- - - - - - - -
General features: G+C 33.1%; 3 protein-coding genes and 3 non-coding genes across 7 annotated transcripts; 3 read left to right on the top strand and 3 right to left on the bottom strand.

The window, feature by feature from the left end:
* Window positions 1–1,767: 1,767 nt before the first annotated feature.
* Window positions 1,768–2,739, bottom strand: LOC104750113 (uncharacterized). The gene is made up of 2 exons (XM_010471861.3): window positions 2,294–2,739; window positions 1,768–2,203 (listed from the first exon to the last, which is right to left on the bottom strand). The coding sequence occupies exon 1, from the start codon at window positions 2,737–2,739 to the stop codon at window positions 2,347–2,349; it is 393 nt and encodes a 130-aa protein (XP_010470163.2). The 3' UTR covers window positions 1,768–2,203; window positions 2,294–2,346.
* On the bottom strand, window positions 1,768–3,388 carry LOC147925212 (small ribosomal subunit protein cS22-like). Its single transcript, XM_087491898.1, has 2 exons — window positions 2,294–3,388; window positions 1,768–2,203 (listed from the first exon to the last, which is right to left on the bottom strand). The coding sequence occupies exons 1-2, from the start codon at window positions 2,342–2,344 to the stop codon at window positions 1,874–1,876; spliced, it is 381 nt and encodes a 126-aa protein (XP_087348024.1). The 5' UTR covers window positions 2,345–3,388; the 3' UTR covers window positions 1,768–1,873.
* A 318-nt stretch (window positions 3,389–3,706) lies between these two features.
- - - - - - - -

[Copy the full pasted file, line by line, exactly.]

General features: G+C 33.1%; 3 protein-coding genes and 3 non-coding genes across 7 annotated transcripts; 3 read left to right on the top strand and 3 right to left on the bottom strand.

The window, feature by feature from the left end:
* Window positions 1–1,767: 1,767 nt before the first annotated feature.
* Window positions 1,768–2,739, bottom strand: LOC104750113 (uncharacterized). The gene is made up of 2 exons (XM_010471861.3): window positions 2,294–2,739; window positions 1,768–2,203 (listed from the first exon to the last, which is right to left on the bottom strand). The coding sequence occupies exon 1, from the start codon at window positions 2,737–2,739 to the stop codon at window positions 2,347–2,349; it is 393 nt and encodes a 130-aa protein (XP_010470163.2). The 3' UTR covers window positions 1,768–2,203; window positions 2,294–2,346.
* On the bottom strand, window positions 1,768–3,388 carry LOC147925212 (small ribosomal subunit protein cS22-like). Its single transcript, XM_087491898.1, has 2 exons — window positions 2,294–3,388; window positions 1,768–2,203 (listed from the first exon to the last, which is right to left on the bottom strand). The coding sequence occupies exons 1-2, from the start codon at window positions 2,342–2,344 to the stop codon at window positions 1,874–1,876; spliced, it is 381 nt and encodes a 126-aa protein (XP_087348024.1). The 5' UTR covers window positions 2,345–3,388; the 3' UTR covers window positions 1,768–1,873.
* A 318-nt stretch (window positions 3,389–3,706) lies between these two features.